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In his first public appearance of the new year, Sanchez Ceren squashed all hopes of the government facilitating another gang truce. In a statement on January 5, the president said the gang truce -- which began in March 2012 under the administration of former President Mauricio Funes -- had "allowed the gangs to grow and strengthen." He stated that negotiating with the gangs was against the law and that the government's obligation was to "go after them [and] punish them."
While the truce was certainly fraught with problems, it may have been El Salvador's best shot at dramatically lowering homicides in a short period of time. At the end of 2012, when the gang truce had been in place for nine months, the national police counted 2,576 murders, a 40 percent drop from the year before and the lowest number in almost 10 years. Homicides continued to fall in 2013, albeit far less dramatically, with a total of 2,513 recorded that year.
However, by the end of 2013, the truce had begun to fall apart. Critics argued that gangs had taken advantage of the relative peace to bolster their extortion and drug trade operations. In March 2014, as homicides climbed to an average of 8 per day, Rigoberto Pleites, the former director of the national police, stated that the truce "technically no longer exists." By June 2014, murders were back up to pre-truce levels.
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Now, according to statistics from forensics institute the IML, El Salvador's violence has again reached a critical level. The IML's estimate for El Salvador's homicide rate is less than a point behind the 2011 rate, calculated by the United Nations Office on Drugs and Crimes at 69.2 per 100,000. If the IML's numbers are correct, El Salvador would have surpassed Honduras as the most violent country in Central America (based on Honduras' official 2014 murder rate).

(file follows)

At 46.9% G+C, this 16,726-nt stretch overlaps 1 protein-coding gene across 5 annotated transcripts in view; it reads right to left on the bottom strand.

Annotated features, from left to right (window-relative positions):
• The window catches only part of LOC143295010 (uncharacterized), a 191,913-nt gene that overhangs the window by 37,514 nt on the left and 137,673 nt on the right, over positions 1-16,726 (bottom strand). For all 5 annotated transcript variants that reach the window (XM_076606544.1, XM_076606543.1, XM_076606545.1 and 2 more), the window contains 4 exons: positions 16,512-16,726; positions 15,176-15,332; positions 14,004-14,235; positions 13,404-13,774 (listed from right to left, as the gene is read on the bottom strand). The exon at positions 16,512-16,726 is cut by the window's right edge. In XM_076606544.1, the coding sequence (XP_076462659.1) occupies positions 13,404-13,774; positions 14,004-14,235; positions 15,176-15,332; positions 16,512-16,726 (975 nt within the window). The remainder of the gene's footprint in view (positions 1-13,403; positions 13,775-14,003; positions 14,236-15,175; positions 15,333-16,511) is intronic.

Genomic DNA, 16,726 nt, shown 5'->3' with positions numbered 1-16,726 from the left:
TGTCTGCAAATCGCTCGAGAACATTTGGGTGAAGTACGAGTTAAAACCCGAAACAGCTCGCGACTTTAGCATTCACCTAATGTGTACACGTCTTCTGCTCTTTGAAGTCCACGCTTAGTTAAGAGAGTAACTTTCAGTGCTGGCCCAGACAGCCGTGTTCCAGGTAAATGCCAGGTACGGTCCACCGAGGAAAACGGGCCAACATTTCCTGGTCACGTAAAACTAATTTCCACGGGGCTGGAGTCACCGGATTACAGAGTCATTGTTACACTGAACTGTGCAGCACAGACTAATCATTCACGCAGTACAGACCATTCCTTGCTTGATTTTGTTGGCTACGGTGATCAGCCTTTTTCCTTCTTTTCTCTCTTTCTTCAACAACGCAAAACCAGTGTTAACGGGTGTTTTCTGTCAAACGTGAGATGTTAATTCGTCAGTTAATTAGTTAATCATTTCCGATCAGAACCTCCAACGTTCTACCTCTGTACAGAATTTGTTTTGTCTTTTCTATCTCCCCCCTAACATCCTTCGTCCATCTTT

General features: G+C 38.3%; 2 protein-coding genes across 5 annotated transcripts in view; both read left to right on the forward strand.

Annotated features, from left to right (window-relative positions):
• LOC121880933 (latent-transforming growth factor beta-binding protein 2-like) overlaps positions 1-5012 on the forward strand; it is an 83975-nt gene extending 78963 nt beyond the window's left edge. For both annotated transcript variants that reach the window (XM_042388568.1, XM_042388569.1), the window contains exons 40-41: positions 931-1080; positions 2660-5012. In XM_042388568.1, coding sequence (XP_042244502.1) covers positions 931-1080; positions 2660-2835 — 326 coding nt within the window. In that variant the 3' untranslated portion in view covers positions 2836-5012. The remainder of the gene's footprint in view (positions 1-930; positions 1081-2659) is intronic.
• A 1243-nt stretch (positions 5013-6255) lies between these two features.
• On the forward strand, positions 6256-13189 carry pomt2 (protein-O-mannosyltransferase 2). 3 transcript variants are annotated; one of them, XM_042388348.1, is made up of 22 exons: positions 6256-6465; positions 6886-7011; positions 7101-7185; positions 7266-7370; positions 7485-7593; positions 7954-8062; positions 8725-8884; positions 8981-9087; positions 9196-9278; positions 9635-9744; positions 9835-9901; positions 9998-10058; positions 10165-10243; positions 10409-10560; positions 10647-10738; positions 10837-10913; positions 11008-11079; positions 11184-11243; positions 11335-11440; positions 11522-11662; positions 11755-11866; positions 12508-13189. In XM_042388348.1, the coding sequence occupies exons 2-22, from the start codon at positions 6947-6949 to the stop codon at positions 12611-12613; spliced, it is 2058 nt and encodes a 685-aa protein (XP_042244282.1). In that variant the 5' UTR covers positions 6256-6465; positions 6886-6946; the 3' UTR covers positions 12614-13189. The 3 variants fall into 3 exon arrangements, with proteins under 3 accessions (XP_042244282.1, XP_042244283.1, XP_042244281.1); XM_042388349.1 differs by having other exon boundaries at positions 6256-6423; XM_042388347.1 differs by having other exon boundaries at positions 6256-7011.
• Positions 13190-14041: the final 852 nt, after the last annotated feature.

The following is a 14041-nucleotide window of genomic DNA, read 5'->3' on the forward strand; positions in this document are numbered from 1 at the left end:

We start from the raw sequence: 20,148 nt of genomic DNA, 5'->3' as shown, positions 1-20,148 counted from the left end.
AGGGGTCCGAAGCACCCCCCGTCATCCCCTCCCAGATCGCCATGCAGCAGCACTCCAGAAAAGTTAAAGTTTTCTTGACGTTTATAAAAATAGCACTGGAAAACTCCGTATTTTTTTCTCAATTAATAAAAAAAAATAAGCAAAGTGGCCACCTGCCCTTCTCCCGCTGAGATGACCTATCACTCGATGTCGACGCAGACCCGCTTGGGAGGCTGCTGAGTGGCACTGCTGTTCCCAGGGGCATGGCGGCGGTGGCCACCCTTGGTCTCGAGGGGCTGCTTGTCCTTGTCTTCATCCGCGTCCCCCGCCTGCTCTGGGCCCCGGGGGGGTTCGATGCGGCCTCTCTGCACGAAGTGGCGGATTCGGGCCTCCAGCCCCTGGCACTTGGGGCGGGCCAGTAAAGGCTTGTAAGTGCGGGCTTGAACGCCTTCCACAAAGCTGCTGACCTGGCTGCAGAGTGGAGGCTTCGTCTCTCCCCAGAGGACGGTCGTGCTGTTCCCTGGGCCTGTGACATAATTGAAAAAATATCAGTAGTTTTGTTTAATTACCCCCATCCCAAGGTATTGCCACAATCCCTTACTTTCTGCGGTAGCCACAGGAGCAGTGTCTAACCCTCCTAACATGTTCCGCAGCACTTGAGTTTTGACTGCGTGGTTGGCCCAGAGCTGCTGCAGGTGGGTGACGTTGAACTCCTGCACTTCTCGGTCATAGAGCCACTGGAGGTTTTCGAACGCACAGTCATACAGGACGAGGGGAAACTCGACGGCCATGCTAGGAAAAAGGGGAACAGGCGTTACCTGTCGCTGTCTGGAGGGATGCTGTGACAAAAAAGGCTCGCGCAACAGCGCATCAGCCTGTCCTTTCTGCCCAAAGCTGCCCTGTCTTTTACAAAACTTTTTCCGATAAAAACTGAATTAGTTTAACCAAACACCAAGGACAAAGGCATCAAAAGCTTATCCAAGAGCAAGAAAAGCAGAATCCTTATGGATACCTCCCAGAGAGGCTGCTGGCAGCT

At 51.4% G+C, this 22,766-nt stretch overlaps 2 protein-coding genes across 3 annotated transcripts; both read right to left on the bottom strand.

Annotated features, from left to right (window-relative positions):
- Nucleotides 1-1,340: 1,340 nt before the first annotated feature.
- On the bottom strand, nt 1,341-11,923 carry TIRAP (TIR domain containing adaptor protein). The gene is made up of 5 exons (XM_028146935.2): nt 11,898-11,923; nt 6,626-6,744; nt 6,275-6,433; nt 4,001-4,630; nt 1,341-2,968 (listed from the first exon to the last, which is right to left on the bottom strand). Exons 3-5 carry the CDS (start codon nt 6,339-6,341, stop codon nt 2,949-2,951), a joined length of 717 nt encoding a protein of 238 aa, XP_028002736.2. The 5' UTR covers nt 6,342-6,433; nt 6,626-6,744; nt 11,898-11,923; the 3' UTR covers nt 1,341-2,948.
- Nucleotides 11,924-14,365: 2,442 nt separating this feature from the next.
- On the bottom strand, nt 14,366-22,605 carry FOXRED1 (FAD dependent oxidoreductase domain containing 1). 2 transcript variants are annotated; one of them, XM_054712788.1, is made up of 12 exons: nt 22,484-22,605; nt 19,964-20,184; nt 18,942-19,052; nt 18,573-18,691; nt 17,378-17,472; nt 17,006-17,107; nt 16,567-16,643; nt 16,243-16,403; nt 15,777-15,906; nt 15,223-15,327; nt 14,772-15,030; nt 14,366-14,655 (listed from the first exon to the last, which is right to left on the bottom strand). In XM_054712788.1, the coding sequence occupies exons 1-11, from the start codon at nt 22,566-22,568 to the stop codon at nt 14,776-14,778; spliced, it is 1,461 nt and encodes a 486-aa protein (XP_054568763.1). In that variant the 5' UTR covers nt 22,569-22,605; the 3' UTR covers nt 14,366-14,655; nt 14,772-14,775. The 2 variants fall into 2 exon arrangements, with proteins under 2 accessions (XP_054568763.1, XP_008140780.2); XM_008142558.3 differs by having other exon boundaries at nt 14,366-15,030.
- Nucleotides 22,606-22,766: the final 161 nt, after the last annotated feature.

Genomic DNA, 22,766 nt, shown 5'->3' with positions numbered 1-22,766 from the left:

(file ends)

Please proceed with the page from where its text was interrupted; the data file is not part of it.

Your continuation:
Instead of supporting another gang truce, according to Lara, Salvadoran authorities are planning to initiate new anti-crime plans this year with the support of the community police force, which was launched in August. Although the government has not yet released specific details of the new plans, Sanchez Ceren stated that the community police have so far helped decrease extortion by winning the trust of local communities and prompting them to report crime.
Sanchez Ceren has also created a National Council for Citizen Security (CNSCC), made up of government officials and representatives from the Catholic Church and the civil sector, which has been tasked with developing an action plan to reduce violence and crime.
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Although these are all welcome changes from the "iron fist" approach previously favored in the Northern Triangle region, they may not be enough to stem the violence. Estimates vary, but Pleites stated last year that the gangs were responsible for between 60 to 70 percent of the country's murders, most of which he said resulted from disputes between rival groups. Unfortunately, the major spike in homicides following the dissolution of the gang truce indicates that the success of any security initiative may hinge on the gangs' willingness to cooperate.
Correction: A previous version of this article only reported El Salvador's forensic institute's homicide figure.